Rhode Island high school student Jessica Ahlquist has taught her school officials a useful lesson on civics this week. The Cranston High School West student won her challenge to a large prayer mural displayed at the school with a federal judge ordering its removal as a violation of the separation of church and state.
U.S. District Court Judge Ronald R. Lagueux issued a 40-page ruling Wednesday but I have not been able to review it (and this morning it is still not on Lexis/Nexis).
In the complaint below, the ACLU details how Ahlquist tried to engage her friends but found few allies in her campaign to have the prayer removed. She was undeterred by the peer pressure and created a Facebook account to campaign for its removal.
When she learned that the School Committee had established a subcommittee to consider the Prayer, she mustered her courage and spoke against the Prayer at its meeting on November 30, 2011 (11/30/11 Min. at 10) (“But, as an atheist, I have the right to go to school and not feel discriminated against by the people who are praying there.”) “When [Plaintiff] said she was an atheist, someone in the room let out a small gasp and J –A- heard some quiet whispering. She felt they dismissed her beliefs and feelings, and made her feel entirely alone, causing her to wonder whether she was irrational for feeling the way she did. She also felt extremely nervous and unwelcome at this meeting.” (Pl. Int. # 5 at 8)
Plaintiff also spoke out against the Prayer at the Subcommittee meeting of February 22, 2011 (2/22/11 Min. at 7) and at the School Committee meeting of March 7, 2011 (3/7/11 Min. at 60 and video of entire proceedings, Pl. 19). At the February 22 subcommittee meeting, Plaintiff again was made to “feel very intimidated and nervous, as well as hated. Speaking was much more difficult that night because she felt that many of the people in the room were angry at her and disliked her personally for speaking out against the prayer.” (Pl. Int. #5 at 9) After the March 7, 2011 meeting and after she filed the law suit, Plaintiff received bullying and intimidating taunts, comments and threats at school, on her way home from school, and on-line. (Pl. Int. #5 5 at 10-14; JA Dep. at 40-44)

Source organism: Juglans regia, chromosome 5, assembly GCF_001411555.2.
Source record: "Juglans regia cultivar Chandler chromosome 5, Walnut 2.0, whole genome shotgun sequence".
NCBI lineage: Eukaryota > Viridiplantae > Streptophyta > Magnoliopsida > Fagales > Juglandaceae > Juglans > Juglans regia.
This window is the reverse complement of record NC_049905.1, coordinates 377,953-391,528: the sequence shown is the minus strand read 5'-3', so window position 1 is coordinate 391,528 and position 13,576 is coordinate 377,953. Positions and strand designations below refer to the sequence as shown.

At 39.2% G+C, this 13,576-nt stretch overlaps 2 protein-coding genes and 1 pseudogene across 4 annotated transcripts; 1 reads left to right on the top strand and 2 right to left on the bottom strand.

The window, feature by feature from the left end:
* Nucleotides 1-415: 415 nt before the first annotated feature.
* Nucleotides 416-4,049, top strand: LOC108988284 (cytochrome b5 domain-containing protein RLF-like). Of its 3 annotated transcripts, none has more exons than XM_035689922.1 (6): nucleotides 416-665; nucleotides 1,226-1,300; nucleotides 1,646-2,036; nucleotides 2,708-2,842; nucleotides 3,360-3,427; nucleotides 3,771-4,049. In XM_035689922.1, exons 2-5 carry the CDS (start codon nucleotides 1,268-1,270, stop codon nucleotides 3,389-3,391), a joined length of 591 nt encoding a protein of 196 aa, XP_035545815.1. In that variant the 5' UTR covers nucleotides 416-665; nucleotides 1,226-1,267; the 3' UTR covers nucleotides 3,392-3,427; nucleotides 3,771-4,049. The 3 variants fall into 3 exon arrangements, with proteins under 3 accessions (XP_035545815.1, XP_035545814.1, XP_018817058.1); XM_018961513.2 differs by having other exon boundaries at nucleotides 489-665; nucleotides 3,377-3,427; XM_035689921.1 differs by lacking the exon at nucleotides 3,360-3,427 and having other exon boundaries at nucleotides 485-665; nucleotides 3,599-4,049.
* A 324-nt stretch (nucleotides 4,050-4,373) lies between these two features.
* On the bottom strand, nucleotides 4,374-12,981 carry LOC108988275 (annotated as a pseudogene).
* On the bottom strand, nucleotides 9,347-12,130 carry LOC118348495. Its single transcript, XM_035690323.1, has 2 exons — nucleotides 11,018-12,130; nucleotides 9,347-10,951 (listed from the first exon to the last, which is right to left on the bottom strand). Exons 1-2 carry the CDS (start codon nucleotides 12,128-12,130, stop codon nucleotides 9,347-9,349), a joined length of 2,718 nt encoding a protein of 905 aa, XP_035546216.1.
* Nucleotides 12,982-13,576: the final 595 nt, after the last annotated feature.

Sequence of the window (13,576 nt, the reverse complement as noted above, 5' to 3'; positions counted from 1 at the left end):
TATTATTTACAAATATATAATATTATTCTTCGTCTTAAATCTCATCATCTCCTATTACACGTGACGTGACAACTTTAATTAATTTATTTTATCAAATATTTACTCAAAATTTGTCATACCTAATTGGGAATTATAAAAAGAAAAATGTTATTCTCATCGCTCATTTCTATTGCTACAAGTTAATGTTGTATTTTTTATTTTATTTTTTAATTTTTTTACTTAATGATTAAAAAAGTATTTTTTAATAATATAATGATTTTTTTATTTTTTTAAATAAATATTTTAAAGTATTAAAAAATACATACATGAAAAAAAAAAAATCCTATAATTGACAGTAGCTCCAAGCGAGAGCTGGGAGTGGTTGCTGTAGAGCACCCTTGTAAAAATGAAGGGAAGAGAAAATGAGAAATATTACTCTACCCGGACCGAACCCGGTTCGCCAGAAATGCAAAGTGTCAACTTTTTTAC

At a meeting on the issue, local board members publicly proclaimed their faith and the need for the religious statement. Committee member Traficante identified himself as “a person of faith” and noted that as a coach he made sure to start every game with a prayer with the team. He insisted on preserving the display as part of the “obligation as School Committee members to protect and defend the moral values of our students and that banner helps us to express that[.]” Chairperson Iannazzi’s went further to say that the country “was founded not on freedom from religion but freedom of religion. Each person has the ability to practice whatever religion they want. That does not mean that they have the freedom from religion being practiced.” Obviously, the federal court disagreed.
The school insisted on fighting this well-based challenge despite a long line of cases contradicting the positions of the school board. As the Court noted in Pleasant Grove City, Utah v. Summum, 555 U.S. 460 (2009), “[b]y accepting a privately donated monument and placing it on city property, a city engages in expressive conduct[.]” It further stressed that a permanent monument is, “by definition, a structure that is designed as a means of expression.”
This girl stood up to not just peers but politicians to fight for the values of separation of church and state. In doing so, she gave her friends a lesson in civic responsibility and gave her school board a lesson in constitutional values. At a time with separation principles under attack, Jessica added a case in the win column for a society where faith is a personal not a public priority.
Congratulations to the lawyers of the Rhode Island ACLU in this important victory and again to Jessica Ahlquist and her parents.